Review of ‘The Man in the High Castle’ by Philip K. Dick

The-Man-in-the-High-CastlePhilip K. Dick, The Man in the High Castle (Boston: Mariner Books, 2011). Paperback | Kindle

One night, with nothing better to do, I scrolled through Amazon Instant Video looking for something to watch. I came across The Man in the High Castle (an Amazon Original Series). The premise of the show is that the U.S.A. lost World War II and is now divided between the Germans on the East Coast and the Japanese on the West, with a small neutral zone along the Rocky Mountains. The pilot was well done, but it is the only episode released so far. Learning that the series was based on Philip K. Dick’s novel of the same name, I ordered the book (from Amazon, of course) and started watching.

Three things: First, the show is nothing like the book. Second, the book is much better than the show. (In my experience, the book is always better than the movie or TV show, even when the latter is good.) Third, I am embarrassed to confess that it has taken me 46 years to read this author.

For those of you who are similarly uninformed, Philip K. Dick is a Hugo Award-winning science fiction author. (Indeed, he won the Hugo Award—science fiction’s most prestigious—for The Man in the High Castle.) Even if you have not read his books or stories, you are probably familiar with them, for several have been turned into blockbuster films: Blade Runner (based on the novel, Do Androids Dream of Electric Sheep?), Total Recall (based on the story, “We Can Remember It for You Wholesale”), Minority Report (based on the story, “The Minority Report”), and The Adjustment Bureau (based on the story, “Adjustment Team”).

But back to The Man in the High Castle. As noted above, the Axis Powers won World War II and divided the world between them. The Nazis completed the Holocaust, pushed the Slavs back into Asia, and perpetrated continent-wide genocide in Africa. They also developed their technological capabilities to such a degree that they are beginning to colonize Mars. Japan, by contrast, took control of the American West and the Latin American South. They have not developed their technological capabilities. Indeed, their culture is suffused with Buddhist mysticism, and—weirdly—a fanatical love for Americana. They are not as extremist as the Nazis, nor as powerful, but they are still clearly in control within their sphere of influence.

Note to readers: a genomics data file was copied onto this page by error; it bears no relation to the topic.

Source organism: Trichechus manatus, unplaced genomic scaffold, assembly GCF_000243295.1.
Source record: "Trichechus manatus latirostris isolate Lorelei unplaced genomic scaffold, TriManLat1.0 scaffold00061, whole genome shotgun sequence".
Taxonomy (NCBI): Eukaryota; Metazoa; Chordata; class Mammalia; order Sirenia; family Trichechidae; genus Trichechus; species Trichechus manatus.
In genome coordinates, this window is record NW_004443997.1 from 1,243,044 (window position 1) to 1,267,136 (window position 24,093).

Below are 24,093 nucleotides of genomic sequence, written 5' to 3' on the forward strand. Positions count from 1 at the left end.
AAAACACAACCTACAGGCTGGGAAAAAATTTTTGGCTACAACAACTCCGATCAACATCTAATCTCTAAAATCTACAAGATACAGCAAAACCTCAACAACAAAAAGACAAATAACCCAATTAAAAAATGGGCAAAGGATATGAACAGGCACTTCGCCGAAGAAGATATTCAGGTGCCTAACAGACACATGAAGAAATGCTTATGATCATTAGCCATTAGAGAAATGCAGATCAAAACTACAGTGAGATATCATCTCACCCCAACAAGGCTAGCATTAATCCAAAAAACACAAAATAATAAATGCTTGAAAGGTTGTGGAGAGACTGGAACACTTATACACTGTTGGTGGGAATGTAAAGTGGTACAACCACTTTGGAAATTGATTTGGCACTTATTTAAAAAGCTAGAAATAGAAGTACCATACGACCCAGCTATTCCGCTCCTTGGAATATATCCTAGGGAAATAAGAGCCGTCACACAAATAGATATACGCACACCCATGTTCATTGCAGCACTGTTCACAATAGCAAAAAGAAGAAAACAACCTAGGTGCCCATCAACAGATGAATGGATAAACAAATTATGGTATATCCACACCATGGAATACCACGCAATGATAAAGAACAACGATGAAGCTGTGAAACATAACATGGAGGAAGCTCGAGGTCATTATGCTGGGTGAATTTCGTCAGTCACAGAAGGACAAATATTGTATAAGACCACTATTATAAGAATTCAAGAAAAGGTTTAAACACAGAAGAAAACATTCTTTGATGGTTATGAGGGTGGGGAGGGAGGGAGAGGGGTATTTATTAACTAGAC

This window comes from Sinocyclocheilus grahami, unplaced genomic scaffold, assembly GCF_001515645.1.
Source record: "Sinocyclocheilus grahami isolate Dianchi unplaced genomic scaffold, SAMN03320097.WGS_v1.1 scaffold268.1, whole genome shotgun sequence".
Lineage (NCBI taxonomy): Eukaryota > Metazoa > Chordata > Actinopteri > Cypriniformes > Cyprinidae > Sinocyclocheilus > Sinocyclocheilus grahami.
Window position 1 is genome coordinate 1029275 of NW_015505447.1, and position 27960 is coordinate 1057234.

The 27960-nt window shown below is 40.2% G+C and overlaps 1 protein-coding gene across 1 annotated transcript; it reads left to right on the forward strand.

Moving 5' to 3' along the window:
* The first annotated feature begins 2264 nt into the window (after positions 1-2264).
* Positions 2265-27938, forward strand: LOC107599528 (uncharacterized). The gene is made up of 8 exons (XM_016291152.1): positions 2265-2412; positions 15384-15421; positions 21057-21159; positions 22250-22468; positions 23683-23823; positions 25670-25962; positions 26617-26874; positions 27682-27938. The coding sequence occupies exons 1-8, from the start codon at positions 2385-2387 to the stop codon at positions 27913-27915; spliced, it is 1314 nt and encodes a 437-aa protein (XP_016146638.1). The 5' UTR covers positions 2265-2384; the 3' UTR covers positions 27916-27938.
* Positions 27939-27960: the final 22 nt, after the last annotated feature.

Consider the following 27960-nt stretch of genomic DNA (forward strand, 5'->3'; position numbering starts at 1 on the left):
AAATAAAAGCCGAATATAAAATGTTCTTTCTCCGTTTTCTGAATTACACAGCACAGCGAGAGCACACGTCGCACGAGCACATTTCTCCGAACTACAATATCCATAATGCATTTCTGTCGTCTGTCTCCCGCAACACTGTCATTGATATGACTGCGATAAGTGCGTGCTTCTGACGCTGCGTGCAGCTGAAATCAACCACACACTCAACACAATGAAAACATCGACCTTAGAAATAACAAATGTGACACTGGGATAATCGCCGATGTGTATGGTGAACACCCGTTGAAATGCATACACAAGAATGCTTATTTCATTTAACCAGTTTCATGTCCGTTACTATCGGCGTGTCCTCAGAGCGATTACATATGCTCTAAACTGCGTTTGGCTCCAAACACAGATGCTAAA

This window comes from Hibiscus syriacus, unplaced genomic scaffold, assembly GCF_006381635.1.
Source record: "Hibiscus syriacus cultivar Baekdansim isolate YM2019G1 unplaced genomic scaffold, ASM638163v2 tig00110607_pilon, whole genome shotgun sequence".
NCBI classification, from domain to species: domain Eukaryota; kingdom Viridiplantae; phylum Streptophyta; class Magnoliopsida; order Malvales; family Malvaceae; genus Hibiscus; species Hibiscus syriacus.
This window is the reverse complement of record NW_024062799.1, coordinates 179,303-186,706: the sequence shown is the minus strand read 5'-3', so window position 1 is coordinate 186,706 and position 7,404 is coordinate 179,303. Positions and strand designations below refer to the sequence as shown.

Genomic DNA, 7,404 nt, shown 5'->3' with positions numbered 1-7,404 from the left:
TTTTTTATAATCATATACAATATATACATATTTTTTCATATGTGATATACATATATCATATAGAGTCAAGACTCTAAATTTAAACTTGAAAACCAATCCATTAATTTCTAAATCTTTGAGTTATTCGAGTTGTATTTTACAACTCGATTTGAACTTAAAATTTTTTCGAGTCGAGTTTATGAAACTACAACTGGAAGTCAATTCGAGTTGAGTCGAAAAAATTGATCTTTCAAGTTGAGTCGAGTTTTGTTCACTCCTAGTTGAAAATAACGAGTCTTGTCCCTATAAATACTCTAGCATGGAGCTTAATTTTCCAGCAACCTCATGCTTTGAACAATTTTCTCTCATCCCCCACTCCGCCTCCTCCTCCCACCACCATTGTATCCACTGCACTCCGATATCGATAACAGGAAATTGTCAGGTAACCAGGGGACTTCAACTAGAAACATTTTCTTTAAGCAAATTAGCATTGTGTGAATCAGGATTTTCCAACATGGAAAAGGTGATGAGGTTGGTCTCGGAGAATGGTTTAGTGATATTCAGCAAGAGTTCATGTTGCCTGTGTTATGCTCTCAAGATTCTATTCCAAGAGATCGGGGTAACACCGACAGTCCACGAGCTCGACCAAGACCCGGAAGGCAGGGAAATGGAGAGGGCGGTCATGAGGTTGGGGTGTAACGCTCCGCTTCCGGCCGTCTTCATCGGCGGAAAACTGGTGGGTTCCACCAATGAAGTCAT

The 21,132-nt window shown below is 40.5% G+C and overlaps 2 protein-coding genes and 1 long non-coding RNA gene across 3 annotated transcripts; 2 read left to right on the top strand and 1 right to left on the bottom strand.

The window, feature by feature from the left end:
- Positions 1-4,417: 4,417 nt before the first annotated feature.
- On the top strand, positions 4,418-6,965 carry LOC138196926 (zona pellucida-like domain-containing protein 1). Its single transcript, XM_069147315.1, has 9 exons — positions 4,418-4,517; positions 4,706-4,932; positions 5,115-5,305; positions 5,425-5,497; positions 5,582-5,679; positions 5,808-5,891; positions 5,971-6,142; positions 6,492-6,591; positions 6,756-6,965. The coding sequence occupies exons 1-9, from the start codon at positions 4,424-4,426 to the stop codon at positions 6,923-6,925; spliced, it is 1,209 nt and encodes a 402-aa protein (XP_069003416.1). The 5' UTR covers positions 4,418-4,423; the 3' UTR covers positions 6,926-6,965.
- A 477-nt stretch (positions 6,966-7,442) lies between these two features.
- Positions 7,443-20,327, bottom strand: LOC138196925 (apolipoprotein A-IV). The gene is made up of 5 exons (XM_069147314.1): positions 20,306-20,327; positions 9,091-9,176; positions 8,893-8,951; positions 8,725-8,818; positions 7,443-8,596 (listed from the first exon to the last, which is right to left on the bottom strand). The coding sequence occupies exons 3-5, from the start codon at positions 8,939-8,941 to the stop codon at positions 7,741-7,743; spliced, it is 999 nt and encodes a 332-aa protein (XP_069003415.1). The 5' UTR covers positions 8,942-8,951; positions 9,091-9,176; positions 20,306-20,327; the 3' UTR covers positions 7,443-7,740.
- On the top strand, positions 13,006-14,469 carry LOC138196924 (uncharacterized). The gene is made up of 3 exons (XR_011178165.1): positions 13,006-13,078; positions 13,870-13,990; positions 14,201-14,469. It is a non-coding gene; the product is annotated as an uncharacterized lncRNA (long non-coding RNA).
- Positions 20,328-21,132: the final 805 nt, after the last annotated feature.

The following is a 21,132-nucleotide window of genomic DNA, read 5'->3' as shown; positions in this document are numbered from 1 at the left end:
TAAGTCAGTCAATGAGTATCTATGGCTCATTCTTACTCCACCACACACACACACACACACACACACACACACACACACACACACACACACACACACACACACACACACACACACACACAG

The Man in the High Castle centers on the interactions of several German, Japanese, and American characters. Unlike in the TV show, there is no revolution in the offing. There is plenty of intrigue, however, with espionage, assassination, and counterfeiting all playing a role. As I read it, the novel—if its narrative can be reduced to abstract ideas—is about authenticity, choice, and reality.

Who the characters are and who they present themselves to be are not identical. There’s a lot of subterfuge and disguise (more emotional than physical). Key points in the novel turn on characters making choices to more closely align their self-presentation with their inward self. And there are moments—especially toward the end—when it’s unclear what the reality of the situation is, whether reality itself depends on choices made. One of the subplots involves a character seeking out the author of The Grasshopper Lies Heavy, an alternate history novel in which the Allies defeat the Axis in World War II, though in a way unlike the historical ending of World War II. In other words, The Man in the High Castle is an alternate history with a subplot about an alternate history. The ending leaves open the question which alternate history is real within the world of the novel.

In some ways, this ambiguity makes for a dissatisfying ending to the book. In other ways, however, it leaves open possibilities for choice and action, which I think was the author’s point. If you like neat story lines with clean endings, don’t read The Man in the High Castle. If you’re okay with thought-provoking ambiguity, however, take and read…


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